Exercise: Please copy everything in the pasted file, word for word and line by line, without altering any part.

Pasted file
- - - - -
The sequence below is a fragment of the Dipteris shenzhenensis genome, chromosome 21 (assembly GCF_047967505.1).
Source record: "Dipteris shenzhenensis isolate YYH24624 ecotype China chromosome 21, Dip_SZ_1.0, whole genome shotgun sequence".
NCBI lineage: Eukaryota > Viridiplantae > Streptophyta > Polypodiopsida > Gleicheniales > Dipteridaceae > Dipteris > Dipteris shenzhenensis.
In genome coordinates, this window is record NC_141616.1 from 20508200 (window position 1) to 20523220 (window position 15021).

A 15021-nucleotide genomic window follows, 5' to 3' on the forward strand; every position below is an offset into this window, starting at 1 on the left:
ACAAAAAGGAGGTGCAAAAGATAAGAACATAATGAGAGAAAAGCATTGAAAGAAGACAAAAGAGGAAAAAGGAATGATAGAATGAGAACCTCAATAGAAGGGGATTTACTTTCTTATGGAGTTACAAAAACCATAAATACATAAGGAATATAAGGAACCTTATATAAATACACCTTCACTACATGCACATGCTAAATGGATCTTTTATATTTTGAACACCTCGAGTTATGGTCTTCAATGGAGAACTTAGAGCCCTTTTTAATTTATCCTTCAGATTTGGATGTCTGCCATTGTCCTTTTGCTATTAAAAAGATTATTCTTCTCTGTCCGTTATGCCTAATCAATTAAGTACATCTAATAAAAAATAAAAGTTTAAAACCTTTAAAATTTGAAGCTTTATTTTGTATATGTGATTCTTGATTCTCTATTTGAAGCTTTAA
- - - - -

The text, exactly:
The sequence below is a fragment of the Dipteris shenzhenensis genome, chromosome 21 (assembly GCF_047967505.1).
Source record: "Dipteris shenzhenensis isolate YYH24624 ecotype China chromosome 21, Dip_SZ_1.0, whole genome shotgun sequence".
NCBI lineage: Eukaryota > Viridiplantae > Streptophyta > Polypodiopsida > Gleicheniales > Dipteridaceae > Dipteris > Dipteris shenzhenensis.
In genome coordinates, this window is record NC_141616.1 from 20508200 (window position 1) to 20523220 (window position 15021).

A 15021-nucleotide genomic window follows, 5' to 3' on the forward strand; every position below is an offset into this window, starting at 1 on the left:
ACAAAAAGGAGGTGCAAAAGATAAGAACATAATGAGAGAAAAGCATTGAAAGAAGACAAAAGAGGAAAAAGGAATGATAGAATGAGAACCTCAATAGAAGGGGATTTACTTTCTTATGGAGTTACAAAAACCATAAATACATAAGGAATATAAGGAACCTTATATAAATACACCTTCACTACATGCACATGCTAAATGGATCTTTTATATTTTGAACACCTCGAGTTATGGTCTTCAATGGAGAACTTAGAGCCCTTTTTAATTTATCCTTCAGATTTGGATGTCTGCCATTGTCCTTTTGCTATTAAAAAGATTATTCTTCTCTGTCCGTTATGCCTAATCAATTAAGTACATCTAATAAAAAATAAAAGTTTAAAACCTTTAAAATTTGAAGCTTTATTTTGTATATGTGATTCTTGATTCTCTATTTGAAGCTTTAA